monterey herald

18-hour Days & Hugs Built the Cookhouse

by Mike Hale, Food Editor (December 11, 2012)

Linda Cantrell's midlife divorce spit her out into a hostile world with a blank resume and no corporate ladder to climb. She needed to support herself and gather confidence through her own independence. She knew enough to follow her passion — food — and to embrace her strength — creating warm, hospitable connections with people.

Opening a restaurant is not for the squeamish. And her decision to invent and open the Monterey Cookhouse four years ago could have best been described as folly. All bets had Cantrell falling on her face within six months, certainly a year. A middle-aged woman with no previous restaurant experience couldn't be expected to succeed in a male-dominated industry where more than half of all new restaurants fail within 12 months.

Not only did she succeed, she re-imagined local restaurant hospitality. Today the Monterey Cookhouse exudes warmth and genuineness, and locals flock for the hearty, wood-fired fare and Cantrell's attentiveness, which include actual hugs (Cantrell won the 2011 John "Spud" Spadaro Hospitality Award).

"I try to treat each person who walks through the door with love and gratitude," she said. "I really love my customers and I feel we are one big family. I know that sounds corny, but it is true."

Her first five months in business, Cantrell worked 18-hour days, seven days a week. She hugged every customer who walked through the door, met constantly with her staff, handled the minutiae and put her stamp on everything. After her first year in business, she wrote a love letter of sorts to her regulars because "I really didn't know what I was getting into and their kind words and encouragement saw me through."

It's difficult for a restaurant to succeed without a visible, hands-on presence by the owner or chef-owner. You may have read the scathing New York Times' review of Guy's American Kitchen & Bar in Times Square, owned by TV personality Guy Fieri. Besides being the single most contemptuous, cutting critique in history, it brought into focus the difficulties of merely slapping a recognizable name on a restaurant door. The truth is, Fieri is not there, only his spiked-haired image. "That’s what is missing today in all of these corporate chain restaurants," Cantrell said. "There is no owner to welcome you ... or hug you. It is very impersonal."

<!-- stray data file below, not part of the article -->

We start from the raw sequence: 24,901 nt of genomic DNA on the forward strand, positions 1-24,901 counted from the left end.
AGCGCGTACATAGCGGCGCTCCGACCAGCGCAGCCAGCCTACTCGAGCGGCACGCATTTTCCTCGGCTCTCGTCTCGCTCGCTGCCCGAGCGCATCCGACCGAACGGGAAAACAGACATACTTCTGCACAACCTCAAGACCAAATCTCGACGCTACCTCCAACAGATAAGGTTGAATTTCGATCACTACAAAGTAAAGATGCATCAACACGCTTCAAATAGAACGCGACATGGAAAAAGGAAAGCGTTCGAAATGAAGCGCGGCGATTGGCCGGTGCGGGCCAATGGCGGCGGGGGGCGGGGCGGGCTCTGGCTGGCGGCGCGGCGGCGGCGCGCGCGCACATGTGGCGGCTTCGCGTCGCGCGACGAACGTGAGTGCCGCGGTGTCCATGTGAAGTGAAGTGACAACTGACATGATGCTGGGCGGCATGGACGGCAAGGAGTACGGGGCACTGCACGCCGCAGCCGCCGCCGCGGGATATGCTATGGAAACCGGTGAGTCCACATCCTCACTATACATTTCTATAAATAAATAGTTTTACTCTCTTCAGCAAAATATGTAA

It's not the only secret to success, but a hands-on owner is critical. Walk into any successful local restaurant and you'll see the owner wearing one hat or another.
And so it goes all over the Peninsula, good people running restaurants as a full-time passion, not as a flash-in-the-pan investment.

Bargain of the week

Cookhouse manager Kris Susalla has set up some value-priced specials for the winter. On Sunday through Thursday (4:30p.m. to closing) order a premium three-course menu for $25. Course 1: choice among half Caesar, house salad, bruschetta and cup of soup; Course 2: New York steak, grilled salmon, baby-back ribs and half-smoked chicken; Course 3: chocolate chip bread pudding, rice pudding or sorbet.

Show up between 4-6p.m. and order off the three-course early-bird menu for $15, and pair the experience with one of the area's best happy hours. The daily two-hour window includes $3 well drinks $3.50 craft beer, $4 margaritas and martinis and $10 burger-and-beer combo.

The Cookhouse will be open Christmas Eve, offering items such as a brined-and-smoked ham with orange bourbon glaze, roasted duck with berry and port reduction and prime rib. More info at

The Monterey Cookhouse features California cuisine, a delicious fusion of cooking styles and ingredients from around the world. We are well-known for our wood-fired cuisine. Our house specialties include delicious flame broiled steaks,
lightly smoked and barbecued ribs and briskets, and fresh seafood.
Traeger Smoker - Oak-fired Grill - Wood-fired Pizza Oven - Family friendly
Barbecued ribs, brisket, & pulled pork. Oak-grilled steaks. Smoked prime rib. Fresh seafood. Wood-fired pizza.